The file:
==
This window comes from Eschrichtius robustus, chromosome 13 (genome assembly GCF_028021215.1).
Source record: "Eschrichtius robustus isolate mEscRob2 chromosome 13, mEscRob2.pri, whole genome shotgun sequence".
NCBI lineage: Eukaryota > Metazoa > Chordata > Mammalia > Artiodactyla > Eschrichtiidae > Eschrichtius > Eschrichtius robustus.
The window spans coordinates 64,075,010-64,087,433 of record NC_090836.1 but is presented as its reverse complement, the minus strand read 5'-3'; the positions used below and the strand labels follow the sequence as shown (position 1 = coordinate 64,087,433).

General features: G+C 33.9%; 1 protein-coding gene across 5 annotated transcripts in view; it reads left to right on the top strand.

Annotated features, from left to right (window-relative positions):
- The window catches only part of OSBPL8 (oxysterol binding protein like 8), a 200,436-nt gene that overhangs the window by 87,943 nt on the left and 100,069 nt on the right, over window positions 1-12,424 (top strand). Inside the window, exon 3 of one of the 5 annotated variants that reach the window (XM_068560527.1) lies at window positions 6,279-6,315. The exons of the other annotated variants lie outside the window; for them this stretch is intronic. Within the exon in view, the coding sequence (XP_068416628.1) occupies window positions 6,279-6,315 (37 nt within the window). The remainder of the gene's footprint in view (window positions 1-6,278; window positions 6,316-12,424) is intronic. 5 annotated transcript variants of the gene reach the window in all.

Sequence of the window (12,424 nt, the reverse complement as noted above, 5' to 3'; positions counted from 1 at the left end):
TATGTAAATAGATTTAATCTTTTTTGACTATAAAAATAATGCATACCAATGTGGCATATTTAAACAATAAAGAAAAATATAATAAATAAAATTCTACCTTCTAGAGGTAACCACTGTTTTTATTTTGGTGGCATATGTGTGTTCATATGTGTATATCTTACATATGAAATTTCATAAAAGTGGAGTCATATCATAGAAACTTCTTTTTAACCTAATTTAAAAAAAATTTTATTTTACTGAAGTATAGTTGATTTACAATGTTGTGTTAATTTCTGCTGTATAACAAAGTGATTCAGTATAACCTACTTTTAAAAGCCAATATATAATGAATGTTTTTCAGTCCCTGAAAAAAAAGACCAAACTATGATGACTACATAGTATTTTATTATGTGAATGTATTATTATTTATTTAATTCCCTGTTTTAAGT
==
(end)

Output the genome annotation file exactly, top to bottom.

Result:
This window comes from Eschrichtius robustus, chromosome 13 (genome assembly GCF_028021215.1).
Source record: "Eschrichtius robustus isolate mEscRob2 chromosome 13, mEscRob2.pri, whole genome shotgun sequence".
NCBI lineage: Eukaryota > Metazoa > Chordata > Mammalia > Artiodactyla > Eschrichtiidae > Eschrichtius > Eschrichtius robustus.
The window spans coordinates 64,075,010-64,087,433 of record NC_090836.1 but is presented as its reverse complement, the minus strand read 5'-3'; the positions used below and the strand labels follow the sequence as shown (position 1 = coordinate 64,087,433).

General features: G+C 33.9%; 1 protein-coding gene across 5 annotated transcripts in view; it reads left to right on the top strand.

Annotated features, from left to right (window-relative positions):
- The window catches only part of OSBPL8 (oxysterol binding protein like 8), a 200,436-nt gene that overhangs the window by 87,943 nt on the left and 100,069 nt on the right, over window positions 1-12,424 (top strand). Inside the window, exon 3 of one of the 5 annotated variants that reach the window (XM_068560527.1) lies at window positions 6,279-6,315. The exons of the other annotated variants lie outside the window; for them this stretch is intronic. Within the exon in view, the coding sequence (XP_068416628.1) occupies window positions 6,279-6,315 (37 nt within the window). The remainder of the gene's footprint in view (window positions 1-6,278; window positions 6,316-12,424) is intronic. 5 annotated transcript variants of the gene reach the window in all.

Sequence of the window (12,424 nt, the reverse complement as noted above, 5' to 3'; positions counted from 1 at the left end):
TATGTAAATAGATTTAATCTTTTTTGACTATAAAAATAATGCATACCAATGTGGCATATTTAAACAATAAAGAAAAATATAATAAATAAAATTCTACCTTCTAGAGGTAACCACTGTTTTTATTTTGGTGGCATATGTGTGTTCATATGTGTATATCTTACATATGAAATTTCATAAAAGTGGAGTCATATCATAGAAACTTCTTTTTAACCTAATTTAAAAAAAATTTTATTTTACTGAAGTATAGTTGATTTACAATGTTGTGTTAATTTCTGCTGTATAACAAAGTGATTCAGTATAACCTACTTTTAAAAGCCAATATATAATGAATGTTTTTCAGTCCCTGAAAAAAAAGACCAAACTATGATGACTACATAGTATTTTATTATGTGAATGTATTATTATTTATTTAATTCCCTGTTTTAAGT